Table 1 also reveals the non-trivial effects of the choice of the amount of dropout of the models upon their performance on this task.

4.4 Anticipation capabilities

If the preceding section demonstrated that the anticipation-RNN architecture is able to enforce a wide variety of sets of unary constraints, we will explore in this section the role of the constraint-RNN and in particular how it is able to learn how to “propagate” the constraints backward, making the token-RNN able to anticipate what will come next.
Fig. 4

Plot of the evolution of the Jensen–Shannon divergence JS \((p_+(s_t |s_{i<t},\mathscr {C}^i) || p_{-}(s_t |s_{i<t}))\) between the constrained model \(p_+\) and the unconstrained model \(p_-\) during generation for two sets of constraints \(\mathscr {C}^1\) and \(\mathscr {C}^3\). Each point represents the average value of the divergence over one beat. The location of the constraints has been highlighted in red. a Set of constraints \(\mathscr {C}^1\). b Set of constraints \(\mathscr {C}^3\) (color figure online)

Fig. 5

Plot of \(p(s_t| s_{<t})\) as a function of t during the generation of the melody displayed in Fig. 8a in the constrained and unconstrained cases. Beats on which a constraint is set are circled. a Constrained case: \(p = p_{\mathrm {+}}(.|\mathscr {C}^3)\). b Unconstrained case: \(p = p_{\mathrm {-}}\)

Fig. 6

Difference between \(p_{\mathrm {+}}(s_t| s_{<t})\) and \(p_{\mathrm {-}}(s_t| s_{<t})\) as a function of t during the generation of the melody displayed in Fig. 8a. Beats on which a constraint is set are circled. We see that between beats 9–13, the probability mass of the constrained model \(p_{+}\) is shifted upward (compared to the probability distribution given by the unconstrained model \(p_{-}\)) in order to enforce the unary constraint D5 set at beat 13. From beats 13–17, the situation is reversed: the probability mass of the constrained model \(p_{+}\) is shifted downward in order to enforce the unary constraint D4 on beat 17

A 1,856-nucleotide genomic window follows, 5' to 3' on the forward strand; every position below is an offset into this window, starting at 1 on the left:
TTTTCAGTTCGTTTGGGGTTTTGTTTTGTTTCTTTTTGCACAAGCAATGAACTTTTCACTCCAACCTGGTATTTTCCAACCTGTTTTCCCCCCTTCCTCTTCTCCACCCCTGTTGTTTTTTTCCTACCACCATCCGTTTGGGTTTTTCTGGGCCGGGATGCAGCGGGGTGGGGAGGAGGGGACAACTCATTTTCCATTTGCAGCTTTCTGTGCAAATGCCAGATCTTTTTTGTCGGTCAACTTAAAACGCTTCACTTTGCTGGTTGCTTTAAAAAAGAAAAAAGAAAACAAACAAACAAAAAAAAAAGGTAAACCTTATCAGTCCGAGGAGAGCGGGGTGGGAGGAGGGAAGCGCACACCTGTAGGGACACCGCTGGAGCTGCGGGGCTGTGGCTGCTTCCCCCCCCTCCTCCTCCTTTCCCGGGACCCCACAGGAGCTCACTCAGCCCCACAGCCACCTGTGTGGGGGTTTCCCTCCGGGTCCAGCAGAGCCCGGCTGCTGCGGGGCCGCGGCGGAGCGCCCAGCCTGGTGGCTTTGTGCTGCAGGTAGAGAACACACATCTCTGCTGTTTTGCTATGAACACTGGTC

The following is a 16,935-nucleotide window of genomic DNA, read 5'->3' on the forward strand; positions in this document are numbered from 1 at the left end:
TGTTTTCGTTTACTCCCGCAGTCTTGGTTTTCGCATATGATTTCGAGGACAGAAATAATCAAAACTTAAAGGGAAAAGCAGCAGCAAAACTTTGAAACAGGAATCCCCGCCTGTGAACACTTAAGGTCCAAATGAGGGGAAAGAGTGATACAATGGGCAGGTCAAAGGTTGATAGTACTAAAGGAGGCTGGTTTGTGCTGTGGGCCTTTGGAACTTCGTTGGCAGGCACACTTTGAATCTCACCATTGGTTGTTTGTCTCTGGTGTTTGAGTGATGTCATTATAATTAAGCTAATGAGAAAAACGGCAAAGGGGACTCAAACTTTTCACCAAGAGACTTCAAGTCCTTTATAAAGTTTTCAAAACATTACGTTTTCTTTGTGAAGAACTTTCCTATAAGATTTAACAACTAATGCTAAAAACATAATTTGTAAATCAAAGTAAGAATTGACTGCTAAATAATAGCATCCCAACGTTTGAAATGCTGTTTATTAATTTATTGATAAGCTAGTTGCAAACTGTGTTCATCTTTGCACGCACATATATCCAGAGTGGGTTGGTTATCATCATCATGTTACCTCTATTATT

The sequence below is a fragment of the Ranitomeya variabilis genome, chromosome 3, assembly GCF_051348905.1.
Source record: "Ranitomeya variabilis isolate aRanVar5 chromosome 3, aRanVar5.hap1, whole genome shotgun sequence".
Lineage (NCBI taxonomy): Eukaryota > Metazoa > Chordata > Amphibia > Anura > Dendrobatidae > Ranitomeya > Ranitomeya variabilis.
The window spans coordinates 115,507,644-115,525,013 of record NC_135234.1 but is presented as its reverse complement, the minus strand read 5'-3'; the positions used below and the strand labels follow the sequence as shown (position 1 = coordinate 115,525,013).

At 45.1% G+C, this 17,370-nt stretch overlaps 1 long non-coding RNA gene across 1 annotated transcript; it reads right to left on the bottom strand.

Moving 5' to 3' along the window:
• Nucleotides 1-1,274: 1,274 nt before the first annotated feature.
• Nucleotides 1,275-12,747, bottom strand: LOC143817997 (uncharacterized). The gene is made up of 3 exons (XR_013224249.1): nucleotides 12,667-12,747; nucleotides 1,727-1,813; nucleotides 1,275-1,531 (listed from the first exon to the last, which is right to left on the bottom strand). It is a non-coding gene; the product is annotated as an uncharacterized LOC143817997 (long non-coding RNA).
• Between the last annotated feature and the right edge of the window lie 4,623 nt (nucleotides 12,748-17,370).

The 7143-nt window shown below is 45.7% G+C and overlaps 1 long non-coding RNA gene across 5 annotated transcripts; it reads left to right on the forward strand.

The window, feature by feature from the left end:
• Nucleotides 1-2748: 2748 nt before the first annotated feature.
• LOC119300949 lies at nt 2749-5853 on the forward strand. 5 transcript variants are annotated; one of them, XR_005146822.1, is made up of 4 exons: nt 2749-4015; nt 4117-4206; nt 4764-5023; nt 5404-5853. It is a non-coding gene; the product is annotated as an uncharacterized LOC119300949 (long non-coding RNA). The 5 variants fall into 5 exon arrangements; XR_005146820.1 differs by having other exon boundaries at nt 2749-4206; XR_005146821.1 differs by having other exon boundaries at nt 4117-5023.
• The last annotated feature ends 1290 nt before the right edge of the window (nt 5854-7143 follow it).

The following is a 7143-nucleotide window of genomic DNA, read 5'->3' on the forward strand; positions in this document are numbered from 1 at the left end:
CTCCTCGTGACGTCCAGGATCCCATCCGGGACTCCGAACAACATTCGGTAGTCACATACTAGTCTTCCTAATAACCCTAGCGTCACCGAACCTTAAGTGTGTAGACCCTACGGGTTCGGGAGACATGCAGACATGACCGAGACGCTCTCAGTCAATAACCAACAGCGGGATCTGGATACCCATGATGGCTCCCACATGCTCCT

For this, we will evaluate how the constrained model deviates from the unconstrained model. We compare the constrained model \(p_{\mathrm {+}}\) on the same set of constraints \(\mathscr {C}\) with its unconstrained counterpart \(p_{\mathrm {-}}\). The latter is obtained by conditioning the model of Fig. 1 on a sequence of constraints in the special case where no constraint is set: the sequence of constraints is \((\mathtt {NC}, \ldots , \mathtt {NC})\).

More precisely, for a set of constraints \(\mathscr {C}\), we quantify how the probability distributions \(p_{\mathrm {+}}(.| s_{<t}, \mathscr {C})\) differ from the probability distributions \(p_{\mathrm {-}}(.| s_{<t})\) by computing how dissimilar they are. We chose as a measure of dissimilarity [3, 9] the Jensen–Shannon divergence [1, 20] which is defined by:
$$\begin{aligned} \mathrm {JS}(p || q) := \frac{1}{2} \mathrm {KL}(p || m) + \frac{1}{2} \mathrm {KL}(q || m), \end{aligned}$$
(10)
where \(m = \frac{p + q}{2}\), with \(\mathrm {KL}\) denoting the Kullback–Leibler divergence
$$\begin{aligned} \mathrm {KL}(p || q) := \sum _i p_i \log \left( \frac{p_i}{q_i}\right) . \end{aligned}$$
(11)
The Jensen–Shannon divergence has the property of being symmetric, bounded (and thus always definite), and its square root satisfies the triangle inequality [21] which is an important feature compared to other divergences.

In Fig. 4, we plot the evolution of the Jensen-Shannon divergence between the two distributions \(p_+(.|s_{<t}, \mathscr {C})\) and \(p_-(.|s_{<t})\) during generation for different sets of constraints \(\mathscr {C}\). We generated 1000 sequences using the constrained model and computed the average Jensen–Shannon divergence between the two models for each time step. We then averaged the values over each beat in order not to take into account the intra-beat variations. Indeed, due to encoding we chose as well as to the singularity of the musical data we considered, patterns of oscillations appear. Indeed, both models agree in putting much of their probability mass on the hold symbol “\(\_\_\)” on the second sixteenth note of each beat since the soprano parts in Bach chorales are mostly composed of half notes, quarter notes and eighth notes. This is independent of the presence or absence of constraints so the constrained and unconstrained models make similar predictions on these time steps resulting in a low divergence.